Socially, they...

Are concerned about being accepted by peers and conforming to group expectations

Create an environment where all children feel part of the group and are accepted for their unique abilities and interests
Display strong likes and opinions Provide opportunities for children to talk about their feelings and express their ideas
Enjoy assisting young children and being leaders Include school-aged children in activities you have planned for the younger children and give them responsibilities that help them develop leadership skills
Cognitively, they...

Enjoy working on long term projects and like to produce finished products

Work with school-aged children on designing projects that hold their interests over a good period of time
Can follow directions and think abstractly Plan cooking activities and science projects that require following directions
Enjoy cooperative games and games with rules but my have difficulty accepting when they lose Select games and plan activities that school-aged children can play together or on their own
Are increasingly skilled and interested in reading and express themselves verbally and in writing Select appropriate books and provide writing and drawing tools and materials
Physically, they...

Are increasingly able to coordinate their actions

Plan activities that enable school-aged children to develop their large and small muscle skills
Are interested in developing specific physical skills Plan athletic or sports-related special activities that will enable school-aged children to refine their skills

In all these, both the psychologist and the writers of this book believe that no two children go through same development steps in the same order at the same time. Everyone at his/her own pace.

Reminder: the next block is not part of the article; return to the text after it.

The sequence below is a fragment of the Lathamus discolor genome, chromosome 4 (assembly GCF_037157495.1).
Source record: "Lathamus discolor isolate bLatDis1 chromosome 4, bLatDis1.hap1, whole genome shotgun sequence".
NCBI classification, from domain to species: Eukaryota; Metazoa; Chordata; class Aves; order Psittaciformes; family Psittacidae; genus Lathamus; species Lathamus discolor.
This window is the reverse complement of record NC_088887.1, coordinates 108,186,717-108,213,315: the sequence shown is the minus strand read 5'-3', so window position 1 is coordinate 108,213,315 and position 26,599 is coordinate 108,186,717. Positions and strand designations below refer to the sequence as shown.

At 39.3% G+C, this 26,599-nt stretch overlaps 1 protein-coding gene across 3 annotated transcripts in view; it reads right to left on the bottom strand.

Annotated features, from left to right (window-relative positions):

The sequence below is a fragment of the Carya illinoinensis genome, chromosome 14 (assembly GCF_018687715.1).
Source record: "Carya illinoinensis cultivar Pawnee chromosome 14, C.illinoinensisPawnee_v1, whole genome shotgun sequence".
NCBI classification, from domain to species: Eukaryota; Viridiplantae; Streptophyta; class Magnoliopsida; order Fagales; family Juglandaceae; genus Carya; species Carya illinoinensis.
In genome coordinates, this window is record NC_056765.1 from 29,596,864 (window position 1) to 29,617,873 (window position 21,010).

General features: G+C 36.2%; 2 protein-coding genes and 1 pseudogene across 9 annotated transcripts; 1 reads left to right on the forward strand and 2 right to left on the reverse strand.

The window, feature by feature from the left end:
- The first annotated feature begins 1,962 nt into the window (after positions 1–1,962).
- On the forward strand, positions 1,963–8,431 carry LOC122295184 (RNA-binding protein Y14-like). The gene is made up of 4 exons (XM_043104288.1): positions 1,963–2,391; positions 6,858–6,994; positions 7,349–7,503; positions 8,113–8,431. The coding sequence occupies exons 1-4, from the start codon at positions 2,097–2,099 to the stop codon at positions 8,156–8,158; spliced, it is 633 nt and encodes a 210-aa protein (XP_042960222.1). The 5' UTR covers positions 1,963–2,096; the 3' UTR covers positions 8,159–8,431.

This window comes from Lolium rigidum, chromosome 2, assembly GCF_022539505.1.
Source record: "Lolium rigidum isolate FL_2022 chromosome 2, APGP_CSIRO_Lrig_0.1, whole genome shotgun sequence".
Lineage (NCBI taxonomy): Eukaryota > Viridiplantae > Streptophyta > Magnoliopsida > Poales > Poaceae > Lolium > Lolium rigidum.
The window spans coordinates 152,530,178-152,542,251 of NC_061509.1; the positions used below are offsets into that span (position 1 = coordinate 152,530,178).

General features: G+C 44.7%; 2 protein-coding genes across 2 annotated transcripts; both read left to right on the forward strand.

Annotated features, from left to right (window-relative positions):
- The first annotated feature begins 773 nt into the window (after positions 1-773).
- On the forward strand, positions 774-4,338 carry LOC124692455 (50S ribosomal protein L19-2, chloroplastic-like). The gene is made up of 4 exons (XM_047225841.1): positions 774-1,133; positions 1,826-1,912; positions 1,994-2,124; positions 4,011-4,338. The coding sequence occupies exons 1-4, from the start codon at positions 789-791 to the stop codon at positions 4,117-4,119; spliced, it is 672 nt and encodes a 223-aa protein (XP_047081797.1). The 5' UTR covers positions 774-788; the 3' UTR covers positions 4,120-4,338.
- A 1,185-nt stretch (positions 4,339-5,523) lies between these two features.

Setting up Your Home for Child Care

Child care homes are natural environment for children to learn therefore should have soft and safe places for children to explore. You may have plants growing in the living room that the children can help care for as well as books and magazines to look through. Your kitchen is filled with pots and pans that a child can bang to make music or use in a cooking activity. The way you arrange space for children can make it easier for them to learn, get along and become independent. It can also make it easier for you to care for these children.

Suggestions on how home should be set to promote children’s learning and overall growth.

Good Environments Encourage Positive Behavior

Physically comfortable: The portion of your home designated for day care service operations should not be overcrowded. It should be safe and secure. One way to encourage positive behavior is to create specific areas in you home for different activities.

Some suggestions to this effect are:

Off Limits:

Identify areas in your home that are "off limits" to the children. Examples are bedrooms, storage; any room you do not wish to use for your program should be locked. Breakable objects should be stored in the off limits areas.